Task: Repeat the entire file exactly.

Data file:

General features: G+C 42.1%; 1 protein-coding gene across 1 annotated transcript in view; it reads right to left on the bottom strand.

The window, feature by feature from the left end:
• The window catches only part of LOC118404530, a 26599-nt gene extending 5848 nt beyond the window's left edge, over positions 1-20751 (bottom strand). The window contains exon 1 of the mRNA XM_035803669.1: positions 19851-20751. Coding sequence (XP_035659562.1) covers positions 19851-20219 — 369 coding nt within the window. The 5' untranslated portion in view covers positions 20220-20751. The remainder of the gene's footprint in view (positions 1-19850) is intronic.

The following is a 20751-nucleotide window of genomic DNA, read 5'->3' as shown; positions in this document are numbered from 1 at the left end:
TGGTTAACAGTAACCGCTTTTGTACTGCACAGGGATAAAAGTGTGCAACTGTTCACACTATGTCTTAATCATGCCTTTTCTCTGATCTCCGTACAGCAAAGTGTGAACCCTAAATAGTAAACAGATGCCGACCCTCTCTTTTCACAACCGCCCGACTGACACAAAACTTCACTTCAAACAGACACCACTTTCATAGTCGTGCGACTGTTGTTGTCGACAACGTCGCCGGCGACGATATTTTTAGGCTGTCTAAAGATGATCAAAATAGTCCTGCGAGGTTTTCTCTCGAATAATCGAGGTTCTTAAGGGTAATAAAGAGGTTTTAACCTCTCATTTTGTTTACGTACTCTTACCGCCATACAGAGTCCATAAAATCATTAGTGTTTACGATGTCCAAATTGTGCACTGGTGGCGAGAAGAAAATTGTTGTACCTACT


General features: G+C 42.1%; 1 protein-coding gene across 1 annotated transcript in view; it reads right to left on the bottom strand.

The window, feature by feature from the left end:
• The window catches only part of LOC118404530, a 26599-nt gene extending 5848 nt beyond the window's left edge, over positions 1-20751 (bottom strand). The window contains exon 1 of the mRNA XM_035803669.1: positions 19851-20751. Coding sequence (XP_035659562.1) covers positions 19851-20219 — 369 coding nt within the window. The 5' untranslated portion in view covers positions 20220-20751. The remainder of the gene's footprint in view (positions 1-19850) is intronic.

The following is a 20751-nucleotide window of genomic DNA, read 5'->3' as shown; positions in this document are numbered from 1 at the left end:
TGGTTAACAGTAACCGCTTTTGTACTGCACAGGGATAAAAGTGTGCAACTGTTCACACTATGTCTTAATCATGCCTTTTCTCTGATCTCCGTACAGCAAAGTGTGAACCCTAAATAGTAAACAGATGCCGACCCTCTCTTTTCACAACCGCCCGACTGACACAAAACTTCACTTCAAACAGACACCACTTTCATAGTCGTGCGACTGTTGTTGTCGACAACGTCGCCGGCGACGATATTTTTAGGCTGTCTAAAGATGATCAAAATAGTCCTGCGAGGTTTTCTCTCGAATAATCGAGGTTCTTAAGGGTAATAAAGAGGTTTTAACCTCTCATTTTGTTTACGTACTCTTACCGCCATACAGAGTCCATAAAATCATTAGTGTTTACGATGTCCAAATTGTGCACTGGTGGCGAGAAGAAAATTGTTGTACCTACT